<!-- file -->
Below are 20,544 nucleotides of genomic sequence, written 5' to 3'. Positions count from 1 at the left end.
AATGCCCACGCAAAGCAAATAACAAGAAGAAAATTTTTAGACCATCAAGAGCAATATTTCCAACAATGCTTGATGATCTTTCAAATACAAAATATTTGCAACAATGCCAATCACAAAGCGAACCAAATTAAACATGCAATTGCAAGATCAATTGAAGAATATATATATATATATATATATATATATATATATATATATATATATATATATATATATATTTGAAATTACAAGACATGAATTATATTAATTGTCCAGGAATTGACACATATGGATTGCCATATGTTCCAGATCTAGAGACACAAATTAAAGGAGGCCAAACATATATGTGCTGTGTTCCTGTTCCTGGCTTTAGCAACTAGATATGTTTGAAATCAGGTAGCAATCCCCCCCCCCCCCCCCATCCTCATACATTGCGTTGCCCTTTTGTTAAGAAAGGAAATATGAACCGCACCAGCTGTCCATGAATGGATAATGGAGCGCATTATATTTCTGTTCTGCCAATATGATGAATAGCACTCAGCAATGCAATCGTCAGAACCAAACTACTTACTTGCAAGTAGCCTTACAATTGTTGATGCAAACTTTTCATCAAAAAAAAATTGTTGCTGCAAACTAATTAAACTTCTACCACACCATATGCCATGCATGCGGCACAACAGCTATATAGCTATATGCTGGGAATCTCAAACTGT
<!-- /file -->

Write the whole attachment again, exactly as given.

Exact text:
Below are 20,544 nucleotides of genomic sequence, written 5' to 3'. Positions count from 1 at the left end.
AATGCCCACGCAAAGCAAATAACAAGAAGAAAATTTTTAGACCATCAAGAGCAATATTTCCAACAATGCTTGATGATCTTTCAAATACAAAATATTTGCAACAATGCCAATCACAAAGCGAACCAAATTAAACATGCAATTGCAAGATCAATTGAAGAATATATATATATATATATATATATATATATATATATATATATATATATATATATATATATTTGAAATTACAAGACATGAATTATATTAATTGTCCAGGAATTGACACATATGGATTGCCATATGTTCCAGATCTAGAGACACAAATTAAAGGAGGCCAAACATATATGTGCTGTGTTCCTGTTCCTGGCTTTAGCAACTAGATATGTTTGAAATCAGGTAGCAATCCCCCCCCCCCCCCCCATCCTCATACATTGCGTTGCCCTTTTGTTAAGAAAGGAAATATGAACCGCACCAGCTGTCCATGAATGGATAATGGAGCGCATTATATTTCTGTTCTGCCAATATGATGAATAGCACTCAGCAATGCAATCGTCAGAACCAAACTACTTACTTGCAAGTAGCCTTACAATTGTTGATGCAAACTTTTCATCAAAAAAAAATTGTTGCTGCAAACTAATTAAACTTCTACCACACCATATGCCATGCATGCGGCACAACAGCTATATAGCTATATGCTGGGAATCTCAAACTGT